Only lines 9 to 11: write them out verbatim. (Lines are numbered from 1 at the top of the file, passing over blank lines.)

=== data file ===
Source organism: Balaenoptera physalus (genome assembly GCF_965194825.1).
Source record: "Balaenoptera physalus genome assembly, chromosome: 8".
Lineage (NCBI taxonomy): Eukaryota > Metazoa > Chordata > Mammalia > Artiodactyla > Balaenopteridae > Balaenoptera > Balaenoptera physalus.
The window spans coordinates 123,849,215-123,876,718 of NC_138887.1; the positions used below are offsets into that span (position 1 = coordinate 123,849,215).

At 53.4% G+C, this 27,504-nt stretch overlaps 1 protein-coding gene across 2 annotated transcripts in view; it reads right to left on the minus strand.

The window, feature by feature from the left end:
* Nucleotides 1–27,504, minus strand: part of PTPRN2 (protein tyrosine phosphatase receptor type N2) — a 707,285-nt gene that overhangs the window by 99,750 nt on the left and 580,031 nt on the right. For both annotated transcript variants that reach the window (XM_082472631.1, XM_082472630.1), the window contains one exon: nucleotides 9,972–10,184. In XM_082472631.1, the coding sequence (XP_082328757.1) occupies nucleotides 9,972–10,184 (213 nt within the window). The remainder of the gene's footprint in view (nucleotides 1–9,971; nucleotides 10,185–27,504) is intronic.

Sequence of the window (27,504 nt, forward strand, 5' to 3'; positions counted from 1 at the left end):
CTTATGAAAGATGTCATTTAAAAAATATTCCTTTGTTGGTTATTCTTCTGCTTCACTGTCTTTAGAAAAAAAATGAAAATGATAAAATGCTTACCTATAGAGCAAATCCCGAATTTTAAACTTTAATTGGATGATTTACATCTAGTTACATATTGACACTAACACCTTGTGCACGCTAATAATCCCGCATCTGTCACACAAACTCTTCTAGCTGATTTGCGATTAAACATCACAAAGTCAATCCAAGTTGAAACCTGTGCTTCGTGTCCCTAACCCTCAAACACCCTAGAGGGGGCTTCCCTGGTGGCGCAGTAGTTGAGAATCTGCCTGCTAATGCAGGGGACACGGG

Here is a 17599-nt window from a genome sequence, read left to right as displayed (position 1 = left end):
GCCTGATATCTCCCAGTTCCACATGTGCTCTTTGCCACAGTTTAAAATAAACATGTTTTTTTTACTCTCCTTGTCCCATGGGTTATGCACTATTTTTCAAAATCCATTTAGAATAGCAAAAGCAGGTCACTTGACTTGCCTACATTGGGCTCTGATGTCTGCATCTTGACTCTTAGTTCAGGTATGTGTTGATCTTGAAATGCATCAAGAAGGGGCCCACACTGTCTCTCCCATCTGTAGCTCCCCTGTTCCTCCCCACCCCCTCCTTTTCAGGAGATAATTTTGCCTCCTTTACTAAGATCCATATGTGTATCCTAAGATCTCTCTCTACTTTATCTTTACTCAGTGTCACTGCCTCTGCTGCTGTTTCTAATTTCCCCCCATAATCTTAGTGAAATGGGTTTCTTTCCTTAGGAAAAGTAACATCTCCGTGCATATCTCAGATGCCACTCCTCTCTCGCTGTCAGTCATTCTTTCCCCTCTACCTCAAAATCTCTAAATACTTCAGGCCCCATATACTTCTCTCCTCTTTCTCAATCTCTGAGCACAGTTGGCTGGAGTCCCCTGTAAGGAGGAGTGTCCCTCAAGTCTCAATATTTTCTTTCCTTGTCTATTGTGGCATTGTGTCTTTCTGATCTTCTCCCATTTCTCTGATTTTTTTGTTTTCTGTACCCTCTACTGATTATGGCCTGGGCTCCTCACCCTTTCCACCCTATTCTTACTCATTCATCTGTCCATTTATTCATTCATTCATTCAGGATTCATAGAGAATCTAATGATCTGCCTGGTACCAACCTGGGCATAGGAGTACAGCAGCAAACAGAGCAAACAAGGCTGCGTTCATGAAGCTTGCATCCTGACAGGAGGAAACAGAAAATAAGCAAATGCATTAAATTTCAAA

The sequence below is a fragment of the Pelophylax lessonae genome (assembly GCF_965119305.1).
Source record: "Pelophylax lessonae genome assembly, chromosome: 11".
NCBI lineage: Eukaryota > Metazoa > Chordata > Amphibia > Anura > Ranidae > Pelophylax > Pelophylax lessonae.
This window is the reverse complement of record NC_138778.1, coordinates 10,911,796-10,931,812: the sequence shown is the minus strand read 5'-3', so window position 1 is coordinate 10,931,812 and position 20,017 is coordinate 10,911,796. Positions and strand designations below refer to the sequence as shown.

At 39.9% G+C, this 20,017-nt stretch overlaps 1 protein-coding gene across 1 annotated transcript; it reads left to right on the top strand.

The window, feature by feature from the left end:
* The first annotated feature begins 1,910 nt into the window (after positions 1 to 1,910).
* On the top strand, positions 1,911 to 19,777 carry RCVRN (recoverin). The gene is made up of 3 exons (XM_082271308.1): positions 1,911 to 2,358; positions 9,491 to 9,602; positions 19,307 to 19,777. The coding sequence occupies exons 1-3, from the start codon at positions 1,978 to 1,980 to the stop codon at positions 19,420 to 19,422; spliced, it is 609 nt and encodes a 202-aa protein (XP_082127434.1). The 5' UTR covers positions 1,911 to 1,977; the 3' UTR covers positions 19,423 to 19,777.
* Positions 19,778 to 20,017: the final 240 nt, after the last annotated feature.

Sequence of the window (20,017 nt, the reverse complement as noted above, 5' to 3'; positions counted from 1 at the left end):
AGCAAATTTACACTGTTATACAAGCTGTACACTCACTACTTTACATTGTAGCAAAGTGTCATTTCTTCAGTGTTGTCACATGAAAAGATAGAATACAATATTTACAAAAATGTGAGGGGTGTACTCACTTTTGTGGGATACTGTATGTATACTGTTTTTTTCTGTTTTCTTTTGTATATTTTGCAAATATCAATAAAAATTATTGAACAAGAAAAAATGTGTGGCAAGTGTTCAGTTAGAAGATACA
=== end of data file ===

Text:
CTTATGAAAGATGTCATTTAAAAAATATTCCTTTGTTGGTTATTCTTCTGCTTCACTGTCTTTAGAAAAAAAATGAAAATGATAAAATGCTTACCTATAGAGCAAATCCCGAATTTTAAACTTTAATTGGATGATTTACATCTAGTTACATATTGACACTAACACCTTGTGCACGCTAATAATCCCGCATCTGTCACACAAACTCTTCTAGCTGATTTGCGATTAAACATCACAAAGTCAATCCAAGTTGAAACCTGTGCTTCGTGTCCCTAACCCTCAAACACCCTAGAGGGGGCTTCCCTGGTGGCGCAGTAGTTGAGAATCTGCCTGCTAATGCAGGGGACACGGG

Here is a 17599-nt window from a genome sequence, read left to right as displayed (position 1 = left end):
GCCTGATATCTCCCAGTTCCACATGTGCTCTTTGCCACAGTTTAAAATAAACATGTTTTTTTTACTCTCCTTGTCCCATGGGTTATGCACTATTTTTCAAAATCCATTTAGAATAGCAAAAGCAGGTCACTTGACTTGCCTACATTGGGCTCTGATGTCTGCATCTTGACTCTTAGTTCAGGTATGTGTTGATCTTGAAATGCATCAAGAAGGGGCCCACACTGTCTCTCCCATCTGTAGCTCCCCTGTTCCTCCCCACCCCCTCCTTTTCAGGAGATAATTTTGCCTCCTTTACTAAGATCCATATGTGTATCCTAAGATCTCTCTCTACTTTATCTTTACTCAGTGTCACTGCCTCTGCTGCTGTTTCTAATTTCCCCCCATAATCTTAGTGAAATGGGTTTCTTTCCTTAGGAAAAGTAACATCTCCGTGCATATCTCAGATGCCACTCCTCTCTCGCTGTCAGTCATTCTTTCCCCTCTACCTCAAAATCTCTAAATACTTCAGGCCCCATATACTTCTCTCCTCTTTCTCAATCTCTGAGCACAGTTGGCTGGAGTCCCCTGTAAGGAGGAGTGTCCCTCAAGTCTCAATATTTTCTTTCCTTGTCTATTGTGGCATTGTGTCTTTCTGATCTTCTCCCATTTCTCTGATTTTTTTGTTTTCTGTACCCTCTACTGATTATGGCCTGGGCTCCTCACCCTTTCCACCCTATTCTTACTCATTCATCTGTCCATTTATTCATTCATTCATTCAGGATTCATAGAGAATCTAATGATCTGCCTGGTACCAACCTGGGCATAGGAGTACAGCAGCAAACAGAGCAAACAAGGCTGCGTTCATGAAGCTTGCATCCTGACAGGAGGAAACAGAAAATAAGCAAATGCATTAAATTTCAAA